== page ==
The direct drive from Ortigia to the Rifugio Sapienza on Mount Etna was only 1 ½ hours so we decided to take the scenic route of 4 hours instead. We circumnavigated almost the entire Mount Etna which gave us an amazing view of the plumes of steam that were emanating from the active volcano. We were amazed by the volume of black volcanic rock and lush green countryside.
We stopped off at the little town of Bronte, famous for its pistachios. It’s also famous for its connection to Horatio Nelson who was created Duke of Bronte by the King of Sicily in 1799. King Ferdinand was put back again on the throne, thanks to the English help of Nelson, in defeating the French fleet in the Abukir battle, preventing France from gaining supremacy in the Mediterranean. Not sure about the Nelson connection but we enjoyed a pistachio arancino and cannolo.
We stopped off at a panificio (bakery) in a small village for some panini and enjoyed vistas of some of the stunning hilltop villages with their castles and churches.
Exploring the craters
As we’d chosen to stay in the refuge on the mountain where all the tours start (and the funicular), we were really in the middle of things. We hadn’t realised just how close we’d be to the Silvestri Craters, being able to see them from our room. Before dinner we’d already been up to the small crater a couple of times, the second to watch the sun set.
Despite having very little sleep – dinner and parties went on until 1am – we were up at 6am to see the sun rise over Catania and the ocean. We were rewarded with a full moon on its way down.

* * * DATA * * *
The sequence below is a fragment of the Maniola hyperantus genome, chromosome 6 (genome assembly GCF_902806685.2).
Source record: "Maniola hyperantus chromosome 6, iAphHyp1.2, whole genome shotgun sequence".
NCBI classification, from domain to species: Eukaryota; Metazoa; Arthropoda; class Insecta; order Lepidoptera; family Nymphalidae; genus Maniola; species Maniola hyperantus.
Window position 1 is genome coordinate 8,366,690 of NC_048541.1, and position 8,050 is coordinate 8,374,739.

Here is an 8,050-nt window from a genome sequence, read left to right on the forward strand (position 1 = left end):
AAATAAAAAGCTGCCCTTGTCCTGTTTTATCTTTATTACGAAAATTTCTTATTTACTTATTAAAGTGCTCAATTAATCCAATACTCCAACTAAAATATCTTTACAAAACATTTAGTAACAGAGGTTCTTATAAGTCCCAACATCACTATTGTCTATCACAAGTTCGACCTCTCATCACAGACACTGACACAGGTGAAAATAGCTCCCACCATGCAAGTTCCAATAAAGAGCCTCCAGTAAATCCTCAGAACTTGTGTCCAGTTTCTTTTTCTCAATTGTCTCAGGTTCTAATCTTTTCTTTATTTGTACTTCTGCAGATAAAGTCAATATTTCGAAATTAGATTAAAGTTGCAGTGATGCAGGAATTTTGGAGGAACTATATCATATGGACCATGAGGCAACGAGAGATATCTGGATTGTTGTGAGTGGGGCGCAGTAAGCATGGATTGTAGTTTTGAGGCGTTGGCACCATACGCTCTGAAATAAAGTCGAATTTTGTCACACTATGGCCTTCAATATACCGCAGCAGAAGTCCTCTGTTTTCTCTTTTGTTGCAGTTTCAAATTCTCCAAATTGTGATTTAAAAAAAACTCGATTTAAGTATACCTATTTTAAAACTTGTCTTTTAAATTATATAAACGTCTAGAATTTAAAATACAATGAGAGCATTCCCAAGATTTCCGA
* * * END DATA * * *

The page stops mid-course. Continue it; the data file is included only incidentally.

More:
Without going through the long boring story, we decided to cancel the tour we’d booked and go for a walk up the large Silvestri Crater. We had the expanse of solidified lave and moon-like landscape to ourselves for the most part.
Our short walk to the craters turned out to be a climb up to the upper funicular station and beyond. Why pay 30 Euro if one can walk?
Whilst we weren’t able to climb as far as the summit craters due to the high level of volcanic activity, we were rewarded with an amazing sight of gas billowing out the top of the mountain. We were overawed and speechless. It was very windy at the top of the Escrive Crater we visited and navigating the slippery narrow path increased the heart rate a little. We managed to find a little sheltered spot inside the crater to eat our sandwich and apple for lunch – with the summit of Etna as a backdrop.
The walk down was quicker than the slow trudge up but was a bit tough on the quads. We slid down the scree – graciously sometimes, other times less so – and were very grateful for our longs, gaiters and boots.
A fabulous time we will always remember.